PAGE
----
For example, a large food manufacturer required certain employees identified by ICE to re-verify their work authorization within 10 days. The company terminated approximately 75 striking employees for failure to provide proof of legal work authorization, and retained a temporary staffing agency to prevent a possible disruption to its workforce. At the time, employees were striking and otherwise engaged in protected activities, which prompted a Section 8(a)(3) charge against the company, alleging that the employees’ protected activities were a motivating factor in the company’s actions. However, the National Labor Relations Board (NLRB) found that the company acted in response to the results of the NOI and not in violation of the NLRA.
In contrast, a national steel company voluntarily implemented the use of E-Verify, a database that provides verification of work eligibility, on the day the company submitted its I-9s to ICE. The union alleged the company violated Section 8(a)(5) of the NLRA for unilaterally implementing E-Verify. The NLRB found that, like drug/alcohol testing, enrollment in E-Verify affected employee tenure—a material and substantial aspect of employment. Specifically, E-Verify imposed specific deadlines and removed the topic of termination from the bargaining table. The NLRB also stated that, where a change in the hiring practices is arguably necessitated by statutory or regulatory requirements, the party may not act unilaterally so long as it has some discretion in implementing legal requirements.
Ensure Timely Disclosure of the NOI to Vested Parties
Disclosing that the company is under government investigation may taint a company’s image and potentially impact business contracts. However, failing to notify vested parties in a timely manner may backfire, as American Apparel found out. In 2010, shareholders filed a derivative suit against the company for allegedly making false representations regarding the status of its immigration compliance. The company underplayed the effect of the investigation in its quarterly reports and, the lawsuit alleges, when management finally confessed, the company’s stock plummeted.
In addition to making the public disclosures required by securities laws or the company’s bylaws, counsel should also review any service contracts to identify whether there are third-party reporting requirements. For example, a staffing company may want to notify its clients of the NOI for the sake of transparency and allowing client to prepare for the potential disruption to the workforce. A construction company may want to scale back the number of bids and determine whether it may complete work in the time prescribed by the contract.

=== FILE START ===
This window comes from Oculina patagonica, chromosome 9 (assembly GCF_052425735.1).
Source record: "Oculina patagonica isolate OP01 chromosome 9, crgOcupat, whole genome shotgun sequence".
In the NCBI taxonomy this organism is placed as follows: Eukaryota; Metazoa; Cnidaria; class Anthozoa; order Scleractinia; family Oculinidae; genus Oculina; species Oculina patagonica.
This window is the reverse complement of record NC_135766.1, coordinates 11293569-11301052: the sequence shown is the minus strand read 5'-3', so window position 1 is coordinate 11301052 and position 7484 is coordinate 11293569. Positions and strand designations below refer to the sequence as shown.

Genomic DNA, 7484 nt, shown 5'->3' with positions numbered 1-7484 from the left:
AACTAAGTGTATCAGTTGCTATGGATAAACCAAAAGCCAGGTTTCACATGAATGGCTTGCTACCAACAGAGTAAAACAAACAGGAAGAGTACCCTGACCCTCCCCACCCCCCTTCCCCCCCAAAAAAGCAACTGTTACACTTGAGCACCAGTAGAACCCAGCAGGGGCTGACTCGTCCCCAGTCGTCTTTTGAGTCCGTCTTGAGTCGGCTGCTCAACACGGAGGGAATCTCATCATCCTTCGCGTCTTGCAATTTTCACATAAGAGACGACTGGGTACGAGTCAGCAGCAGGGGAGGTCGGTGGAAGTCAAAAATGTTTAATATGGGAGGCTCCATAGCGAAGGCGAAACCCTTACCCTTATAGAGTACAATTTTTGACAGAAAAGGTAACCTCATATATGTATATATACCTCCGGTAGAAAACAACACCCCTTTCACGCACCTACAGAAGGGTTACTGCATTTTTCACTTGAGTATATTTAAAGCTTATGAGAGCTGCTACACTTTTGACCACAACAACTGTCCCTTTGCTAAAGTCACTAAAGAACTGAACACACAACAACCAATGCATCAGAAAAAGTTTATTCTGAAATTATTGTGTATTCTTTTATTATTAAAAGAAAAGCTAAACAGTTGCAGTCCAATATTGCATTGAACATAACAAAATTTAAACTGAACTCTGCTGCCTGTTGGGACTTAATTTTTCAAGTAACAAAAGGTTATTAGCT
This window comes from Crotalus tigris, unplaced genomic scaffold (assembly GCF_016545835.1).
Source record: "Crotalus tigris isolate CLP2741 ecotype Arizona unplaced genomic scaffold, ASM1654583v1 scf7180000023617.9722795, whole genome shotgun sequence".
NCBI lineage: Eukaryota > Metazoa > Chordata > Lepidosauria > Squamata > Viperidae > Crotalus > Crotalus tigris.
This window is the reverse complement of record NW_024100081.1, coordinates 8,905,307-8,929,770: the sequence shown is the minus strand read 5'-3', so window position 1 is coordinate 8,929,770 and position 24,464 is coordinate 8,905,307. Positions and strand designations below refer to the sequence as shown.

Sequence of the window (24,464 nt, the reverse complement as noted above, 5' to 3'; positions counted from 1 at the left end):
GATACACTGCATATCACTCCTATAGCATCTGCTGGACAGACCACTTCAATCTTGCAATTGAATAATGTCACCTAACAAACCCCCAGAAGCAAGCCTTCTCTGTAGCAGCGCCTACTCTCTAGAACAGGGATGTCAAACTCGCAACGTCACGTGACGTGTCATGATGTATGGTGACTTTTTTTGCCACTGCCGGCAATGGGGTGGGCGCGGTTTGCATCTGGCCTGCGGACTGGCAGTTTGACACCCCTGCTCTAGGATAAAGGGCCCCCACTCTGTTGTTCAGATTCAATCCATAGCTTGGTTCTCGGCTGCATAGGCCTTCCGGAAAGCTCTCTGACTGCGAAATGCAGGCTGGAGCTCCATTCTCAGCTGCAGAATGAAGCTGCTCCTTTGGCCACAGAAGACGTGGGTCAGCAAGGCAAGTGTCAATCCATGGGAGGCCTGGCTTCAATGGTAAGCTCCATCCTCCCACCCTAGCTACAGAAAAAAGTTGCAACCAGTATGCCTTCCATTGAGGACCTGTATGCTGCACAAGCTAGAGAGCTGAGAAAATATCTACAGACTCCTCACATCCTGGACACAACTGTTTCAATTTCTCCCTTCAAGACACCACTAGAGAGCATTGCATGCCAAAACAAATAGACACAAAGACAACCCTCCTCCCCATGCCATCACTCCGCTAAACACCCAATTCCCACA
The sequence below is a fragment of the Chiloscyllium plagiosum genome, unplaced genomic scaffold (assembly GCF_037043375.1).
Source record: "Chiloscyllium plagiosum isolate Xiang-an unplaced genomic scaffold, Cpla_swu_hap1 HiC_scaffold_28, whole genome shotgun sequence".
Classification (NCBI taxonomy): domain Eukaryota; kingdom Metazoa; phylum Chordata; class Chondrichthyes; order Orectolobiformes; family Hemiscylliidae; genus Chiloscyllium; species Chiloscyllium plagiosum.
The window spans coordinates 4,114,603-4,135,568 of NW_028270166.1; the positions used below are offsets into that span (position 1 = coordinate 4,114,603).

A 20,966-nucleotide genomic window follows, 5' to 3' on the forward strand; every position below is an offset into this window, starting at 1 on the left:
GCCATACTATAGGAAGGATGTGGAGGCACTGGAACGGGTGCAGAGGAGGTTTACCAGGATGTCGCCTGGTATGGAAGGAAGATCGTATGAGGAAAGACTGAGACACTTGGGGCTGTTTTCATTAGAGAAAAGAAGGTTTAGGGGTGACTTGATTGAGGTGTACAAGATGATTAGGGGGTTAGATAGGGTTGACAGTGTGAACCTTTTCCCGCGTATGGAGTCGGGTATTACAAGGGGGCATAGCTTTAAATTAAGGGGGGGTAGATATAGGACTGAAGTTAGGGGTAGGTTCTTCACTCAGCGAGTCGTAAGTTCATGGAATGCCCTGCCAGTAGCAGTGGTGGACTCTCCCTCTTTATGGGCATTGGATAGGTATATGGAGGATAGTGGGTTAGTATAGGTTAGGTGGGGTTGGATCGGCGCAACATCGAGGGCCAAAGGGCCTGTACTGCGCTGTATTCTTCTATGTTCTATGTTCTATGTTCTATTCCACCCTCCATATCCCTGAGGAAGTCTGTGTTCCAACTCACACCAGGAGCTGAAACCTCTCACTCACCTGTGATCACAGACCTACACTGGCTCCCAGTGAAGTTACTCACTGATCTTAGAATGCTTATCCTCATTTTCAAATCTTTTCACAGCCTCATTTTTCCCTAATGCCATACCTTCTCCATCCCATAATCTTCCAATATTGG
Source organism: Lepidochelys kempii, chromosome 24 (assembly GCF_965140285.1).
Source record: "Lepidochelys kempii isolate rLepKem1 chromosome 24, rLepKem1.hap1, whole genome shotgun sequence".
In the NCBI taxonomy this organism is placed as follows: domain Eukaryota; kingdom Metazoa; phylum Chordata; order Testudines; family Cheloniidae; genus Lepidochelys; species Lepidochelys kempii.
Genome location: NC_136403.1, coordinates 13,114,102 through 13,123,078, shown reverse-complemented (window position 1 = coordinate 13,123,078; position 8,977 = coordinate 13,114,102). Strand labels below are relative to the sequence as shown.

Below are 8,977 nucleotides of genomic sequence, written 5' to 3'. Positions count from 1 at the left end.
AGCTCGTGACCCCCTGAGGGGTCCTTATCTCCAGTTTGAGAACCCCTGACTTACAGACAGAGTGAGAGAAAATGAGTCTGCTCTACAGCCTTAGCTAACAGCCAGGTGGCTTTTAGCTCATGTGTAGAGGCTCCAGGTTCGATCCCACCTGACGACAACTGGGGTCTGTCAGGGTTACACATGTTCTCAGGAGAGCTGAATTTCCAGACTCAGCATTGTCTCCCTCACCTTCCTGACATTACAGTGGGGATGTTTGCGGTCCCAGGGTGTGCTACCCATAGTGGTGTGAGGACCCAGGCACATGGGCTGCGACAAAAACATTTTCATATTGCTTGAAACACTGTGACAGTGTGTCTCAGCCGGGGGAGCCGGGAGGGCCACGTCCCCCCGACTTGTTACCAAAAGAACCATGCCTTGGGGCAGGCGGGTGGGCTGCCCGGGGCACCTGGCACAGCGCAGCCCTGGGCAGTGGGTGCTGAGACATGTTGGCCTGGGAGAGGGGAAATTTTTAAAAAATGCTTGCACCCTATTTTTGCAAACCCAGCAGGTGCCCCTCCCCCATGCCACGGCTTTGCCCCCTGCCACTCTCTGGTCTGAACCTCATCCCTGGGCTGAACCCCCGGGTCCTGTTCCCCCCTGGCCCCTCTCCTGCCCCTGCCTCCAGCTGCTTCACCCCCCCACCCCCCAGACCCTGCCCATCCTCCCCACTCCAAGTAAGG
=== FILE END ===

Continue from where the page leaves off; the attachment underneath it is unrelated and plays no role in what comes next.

ICE is not the only agency with the authority to review a company’s I-9s. The INA grants the Department of Labor (DOL) the authority to review the forms, even though enforcing employer sanctions remains in the purview of the Department of Homeland Security (DHS). In 2011, DHS and DOL agreed to share relevant information and cooperate in the enforcement of immigration and labor laws. Notably, ICE will not conduct a civil worksite investigation if there is an existing DOL investigation or a labor dispute, except under certain circumstances involving national security, the protection of critical infrastructure or other federal crimes.
Likewise, in 2013 the DOJ’s Office of Special Counsel for Immigration-Related Unfair Employment Practices (OSC) entered into an agreement with the Office of the General Counsel of the NLRB to share information, cross-refer matters and coordinate investigations. OSC is responsible for enforcing the antidiscrimination provision of the INA, which prohibits citizenship status and national origin discrimination in hiring, firing and recruitment or referral for a fee, as well as discriminatory I-9 and E-Verify practices.
Additionally, OSC has a long-standing agreement with the Equal Employment Opportunity Commission to refer cases to the OSC where a charge of discrimination alleges violations of the INA.
By engaging in due diligence prior to the receipt of an NOI, in-house counsel can minimize potential workforce disruptions, including terminations and declining productivity, as well as anticipate concerns from third parties, such as unions, contractors and shareholders. •